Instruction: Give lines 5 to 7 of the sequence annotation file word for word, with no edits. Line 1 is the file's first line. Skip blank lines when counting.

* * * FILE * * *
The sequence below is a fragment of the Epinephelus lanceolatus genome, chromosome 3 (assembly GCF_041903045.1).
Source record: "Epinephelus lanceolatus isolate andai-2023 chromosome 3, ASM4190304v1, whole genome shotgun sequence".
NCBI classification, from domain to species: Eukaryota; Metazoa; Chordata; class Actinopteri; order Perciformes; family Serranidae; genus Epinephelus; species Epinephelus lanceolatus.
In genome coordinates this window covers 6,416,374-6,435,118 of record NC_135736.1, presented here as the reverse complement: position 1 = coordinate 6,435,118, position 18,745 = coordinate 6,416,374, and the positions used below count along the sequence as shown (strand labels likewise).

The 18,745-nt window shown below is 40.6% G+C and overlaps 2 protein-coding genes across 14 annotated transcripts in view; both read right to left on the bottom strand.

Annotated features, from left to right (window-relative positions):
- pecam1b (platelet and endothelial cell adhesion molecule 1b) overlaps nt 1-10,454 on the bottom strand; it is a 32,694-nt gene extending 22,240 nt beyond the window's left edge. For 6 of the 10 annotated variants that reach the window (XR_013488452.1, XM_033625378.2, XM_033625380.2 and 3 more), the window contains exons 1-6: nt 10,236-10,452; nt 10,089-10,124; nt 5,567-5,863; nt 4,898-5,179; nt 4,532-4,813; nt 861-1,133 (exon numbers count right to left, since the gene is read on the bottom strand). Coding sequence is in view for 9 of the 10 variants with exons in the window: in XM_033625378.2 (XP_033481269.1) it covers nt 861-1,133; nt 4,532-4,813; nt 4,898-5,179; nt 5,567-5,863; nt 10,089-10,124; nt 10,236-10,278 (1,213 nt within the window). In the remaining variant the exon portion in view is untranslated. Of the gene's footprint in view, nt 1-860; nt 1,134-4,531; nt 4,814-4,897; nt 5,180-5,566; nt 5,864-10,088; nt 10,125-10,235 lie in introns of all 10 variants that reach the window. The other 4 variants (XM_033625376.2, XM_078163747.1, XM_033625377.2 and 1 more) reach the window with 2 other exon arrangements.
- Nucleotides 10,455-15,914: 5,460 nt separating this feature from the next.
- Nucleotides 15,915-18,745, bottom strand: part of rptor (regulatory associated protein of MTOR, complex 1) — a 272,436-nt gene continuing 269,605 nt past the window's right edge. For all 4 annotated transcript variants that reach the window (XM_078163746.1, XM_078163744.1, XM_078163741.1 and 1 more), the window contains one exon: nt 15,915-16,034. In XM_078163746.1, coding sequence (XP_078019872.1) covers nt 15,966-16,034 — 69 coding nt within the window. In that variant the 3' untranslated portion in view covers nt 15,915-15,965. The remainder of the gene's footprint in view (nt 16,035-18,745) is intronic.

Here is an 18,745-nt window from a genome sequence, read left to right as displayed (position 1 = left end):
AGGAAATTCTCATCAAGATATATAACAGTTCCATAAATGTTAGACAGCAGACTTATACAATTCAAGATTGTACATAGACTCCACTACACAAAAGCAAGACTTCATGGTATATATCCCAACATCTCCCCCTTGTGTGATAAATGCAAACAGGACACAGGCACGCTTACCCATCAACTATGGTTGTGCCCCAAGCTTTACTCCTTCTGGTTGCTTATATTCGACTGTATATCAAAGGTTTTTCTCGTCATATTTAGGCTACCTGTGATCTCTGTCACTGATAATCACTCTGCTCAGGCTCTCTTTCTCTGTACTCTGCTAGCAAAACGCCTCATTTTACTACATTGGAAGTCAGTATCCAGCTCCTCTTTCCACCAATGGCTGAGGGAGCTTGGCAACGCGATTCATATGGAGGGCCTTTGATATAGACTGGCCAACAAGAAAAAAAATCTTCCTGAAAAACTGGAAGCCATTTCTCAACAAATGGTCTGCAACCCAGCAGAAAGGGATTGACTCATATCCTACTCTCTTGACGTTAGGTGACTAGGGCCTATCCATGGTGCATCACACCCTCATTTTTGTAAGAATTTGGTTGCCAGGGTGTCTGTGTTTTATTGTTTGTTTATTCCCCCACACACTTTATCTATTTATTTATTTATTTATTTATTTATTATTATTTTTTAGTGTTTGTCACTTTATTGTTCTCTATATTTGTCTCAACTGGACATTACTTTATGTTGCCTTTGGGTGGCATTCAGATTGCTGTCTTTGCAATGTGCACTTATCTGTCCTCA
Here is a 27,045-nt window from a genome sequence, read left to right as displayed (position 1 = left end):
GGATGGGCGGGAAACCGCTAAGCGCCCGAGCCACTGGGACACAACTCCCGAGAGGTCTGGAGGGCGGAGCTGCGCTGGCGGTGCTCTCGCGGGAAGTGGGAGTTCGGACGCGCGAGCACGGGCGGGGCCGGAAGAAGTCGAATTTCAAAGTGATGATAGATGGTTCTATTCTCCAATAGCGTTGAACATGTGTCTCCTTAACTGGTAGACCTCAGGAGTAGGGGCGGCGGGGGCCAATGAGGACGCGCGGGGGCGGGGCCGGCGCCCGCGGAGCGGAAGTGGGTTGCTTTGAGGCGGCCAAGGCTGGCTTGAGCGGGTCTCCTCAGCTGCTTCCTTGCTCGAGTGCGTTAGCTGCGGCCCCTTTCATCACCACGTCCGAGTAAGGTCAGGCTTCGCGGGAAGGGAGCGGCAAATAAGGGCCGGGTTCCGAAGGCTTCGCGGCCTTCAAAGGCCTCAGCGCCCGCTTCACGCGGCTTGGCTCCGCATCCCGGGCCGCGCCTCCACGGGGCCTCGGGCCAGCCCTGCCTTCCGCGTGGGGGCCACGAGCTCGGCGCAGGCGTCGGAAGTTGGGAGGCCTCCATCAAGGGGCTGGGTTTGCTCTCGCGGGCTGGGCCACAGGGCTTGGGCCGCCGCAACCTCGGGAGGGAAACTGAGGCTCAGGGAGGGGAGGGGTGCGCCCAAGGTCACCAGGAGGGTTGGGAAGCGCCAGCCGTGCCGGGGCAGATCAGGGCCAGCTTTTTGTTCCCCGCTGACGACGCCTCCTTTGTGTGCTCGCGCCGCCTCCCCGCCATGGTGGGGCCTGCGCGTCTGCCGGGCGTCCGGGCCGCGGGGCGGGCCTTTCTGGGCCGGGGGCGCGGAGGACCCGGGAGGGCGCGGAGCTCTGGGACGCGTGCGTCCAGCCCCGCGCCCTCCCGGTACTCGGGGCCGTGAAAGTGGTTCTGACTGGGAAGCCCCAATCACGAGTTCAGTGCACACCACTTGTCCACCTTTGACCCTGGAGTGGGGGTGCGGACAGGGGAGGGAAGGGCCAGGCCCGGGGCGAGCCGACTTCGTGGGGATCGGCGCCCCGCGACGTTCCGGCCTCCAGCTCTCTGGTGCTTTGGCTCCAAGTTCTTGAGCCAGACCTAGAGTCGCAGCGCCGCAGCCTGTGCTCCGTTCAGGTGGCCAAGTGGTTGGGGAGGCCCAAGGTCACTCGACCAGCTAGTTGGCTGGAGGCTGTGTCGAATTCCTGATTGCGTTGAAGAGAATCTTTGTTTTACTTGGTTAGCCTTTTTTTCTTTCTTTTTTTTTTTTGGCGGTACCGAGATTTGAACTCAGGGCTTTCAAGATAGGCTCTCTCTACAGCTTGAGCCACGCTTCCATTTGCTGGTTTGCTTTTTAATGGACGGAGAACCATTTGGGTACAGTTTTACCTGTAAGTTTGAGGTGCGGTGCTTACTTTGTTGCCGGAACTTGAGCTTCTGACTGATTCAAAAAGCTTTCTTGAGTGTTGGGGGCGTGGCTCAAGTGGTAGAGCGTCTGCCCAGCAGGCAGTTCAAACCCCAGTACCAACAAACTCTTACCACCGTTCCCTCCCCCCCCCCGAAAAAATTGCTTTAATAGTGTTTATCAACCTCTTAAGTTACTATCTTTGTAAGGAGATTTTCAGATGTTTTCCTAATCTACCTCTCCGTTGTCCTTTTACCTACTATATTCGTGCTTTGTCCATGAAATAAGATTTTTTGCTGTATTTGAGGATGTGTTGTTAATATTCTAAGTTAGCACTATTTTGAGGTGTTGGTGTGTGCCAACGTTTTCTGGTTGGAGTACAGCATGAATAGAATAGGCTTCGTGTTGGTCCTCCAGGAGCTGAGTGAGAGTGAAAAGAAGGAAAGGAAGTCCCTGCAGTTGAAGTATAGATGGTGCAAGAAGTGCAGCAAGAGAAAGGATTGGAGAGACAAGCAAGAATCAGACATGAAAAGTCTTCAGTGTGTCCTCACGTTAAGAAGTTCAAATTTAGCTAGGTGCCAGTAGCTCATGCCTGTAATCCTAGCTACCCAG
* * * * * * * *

The 18,745-nt window shown below is 40.6% G+C and overlaps 2 protein-coding genes across 14 annotated transcripts in view; both read right to left on the bottom strand.

Annotated features, from left to right (window-relative positions):
- pecam1b (platelet and endothelial cell adhesion molecule 1b) overlaps nt 1-10,454 on the bottom strand; it is a 32,694-nt gene extending 22,240 nt beyond the window's left edge. For 6 of the 10 annotated variants that reach the window (XR_013488452.1, XM_033625378.2, XM_033625380.2 and 3 more), the window contains exons 1-6: nt 10,236-10,452; nt 10,089-10,124; nt 5,567-5,863; nt 4,898-5,179; nt 4,532-4,813; nt 861-1,133 (exon numbers count right to left, since the gene is read on the bottom strand). Coding sequence is in view for 9 of the 10 variants with exons in the window: in XM_033625378.2 (XP_033481269.1) it covers nt 861-1,133; nt 4,532-4,813; nt 4,898-5,179; nt 5,567-5,863; nt 10,089-10,124; nt 10,236-10,278 (1,213 nt within the window). In the remaining variant the exon portion in view is untranslated. Of the gene's footprint in view, nt 1-860; nt 1,134-4,531; nt 4,814-4,897; nt 5,180-5,566; nt 5,864-10,088; nt 10,125-10,235 lie in introns of all 10 variants that reach the window. The other 4 variants (XM_033625376.2, XM_078163747.1, XM_033625377.2 and 1 more) reach the window with 2 other exon arrangements.